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  • Writer's pictureNicholas Pihl

Notes on Long Term Care


"But to throw out one more statistic, more than half of all Americans over age 65 will need some level of significant long-term care before they die. So, you can sit down at the dinner table and look at the person next to you, and one of you is going to need this care. But you don’t know which one. And that’s the huge challenge here. Most people will get away with not needing very much long-term-care costs. But there’s going to be a fraction of people who are going to need a quarter of a million dollars or more in long-term care."

"About 80% of care is provided by family members, and most of that is provided by family caregivers without any paid help. So essentially, it is a spouse or an adult child who is taking care of their parent alone. I did it, and I should say in the support of my gender that actually about 40% of long-term care is provided by men. That number seems to be increasing a little bit....There was one study that was done some years ago that estimated that the lost lifetime income of a woman who leaves her job to care for a parent is $300,000. That means lost wages, lost Social Security benefits because you have those quarters you’re not paying into, a lower 401(k) because you have that period of time where you weren’t contributing. So, it’s a huge burden."

"But there are also multigenerational programs. There are things called cohousing, where you may get people of different generations all living in the same building. And part of what they’re buying into is the opportunity to help one another. So, you might have a situation where you have an older adult who maybe isn’t driving anymore but can help babysit some kids. And maybe the parents of those kids can in return say, we’ll go shopping for you. Can we pick something up at the grocery store? In a less formal way, there has been a rise in recent years of what they call senior villages. And these are people who are aging in place who are living in their communities, but they’ve gotten together in nonprofit organizations, where again, they agree to help one another."

"The biggest problem is the risk. The actuaries use this phrase they call tail risk, and it’s become a huge challenge for the long-term-care industry. Remember when we talked before about the fact that half of the population is going to need some care? The actuaries can figure that out pretty well. What they can’t figure out is how long people are going to need the care for. Cognitive impairment is one of those things. It’s hugely challenging to figure out how it’s going to progress. What’s happened is you had a population of claimants, of people who have long-term-care benefits, who are living much longer than the long-term-care industry ever thought they would. To pay those claims has cost the industry much more than it ever expected."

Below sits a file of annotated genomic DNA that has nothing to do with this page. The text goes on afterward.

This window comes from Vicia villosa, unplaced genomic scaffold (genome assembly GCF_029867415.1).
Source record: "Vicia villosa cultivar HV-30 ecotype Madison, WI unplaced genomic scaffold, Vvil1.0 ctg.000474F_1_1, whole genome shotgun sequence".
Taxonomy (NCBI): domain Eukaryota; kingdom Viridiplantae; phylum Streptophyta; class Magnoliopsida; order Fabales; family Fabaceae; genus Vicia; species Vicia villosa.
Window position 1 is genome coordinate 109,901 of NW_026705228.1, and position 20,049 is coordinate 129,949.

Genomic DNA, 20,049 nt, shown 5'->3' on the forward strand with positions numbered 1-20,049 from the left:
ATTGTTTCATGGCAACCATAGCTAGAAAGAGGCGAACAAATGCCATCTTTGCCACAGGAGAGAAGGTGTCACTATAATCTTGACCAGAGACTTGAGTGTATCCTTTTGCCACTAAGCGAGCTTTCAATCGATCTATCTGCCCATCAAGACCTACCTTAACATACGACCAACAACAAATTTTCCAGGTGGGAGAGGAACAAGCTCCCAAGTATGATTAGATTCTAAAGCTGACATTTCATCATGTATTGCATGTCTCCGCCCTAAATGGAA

"More or less, rough numbers, 12 million people currently require long-term care, sufficient long-term care that they need paid assistance. Of that, maybe 700,000, 5% or 6%, are living in nursing homes. Another 5% or 6% are living in assisted living facilities. And we can talk about those because there’s a lot of confusion about what assisted living is, but they’re living in assisted living facilities. Everybody else, 85%, 90% of people who are receiving long-term care, are getting it in their homes."

"it can be very lonely. Imagine, again, a situation where you’ve lived in the suburban cul-de-sac, you raised your kids, you had friends in the neighborhood, and now your friends have all moved, or they’ve died, and you’re now living in this neighborhood and your neighbors are all different. They’re young families with kids and they don’t know you and you don’t know them. And your friends who may now live 20 miles away can’t drive anymore because they’re having trouble seeing. So, it becomes a very lonely existence. And there are good reasons why, at least in some cases, people might want to think about living in some alternative setting. And like I say, it may be independent living in a senior community, it might be just moving to an apartment, but something different than aging in place. Again, most of us can do it for a while, but there comes a time when many people just can’t."

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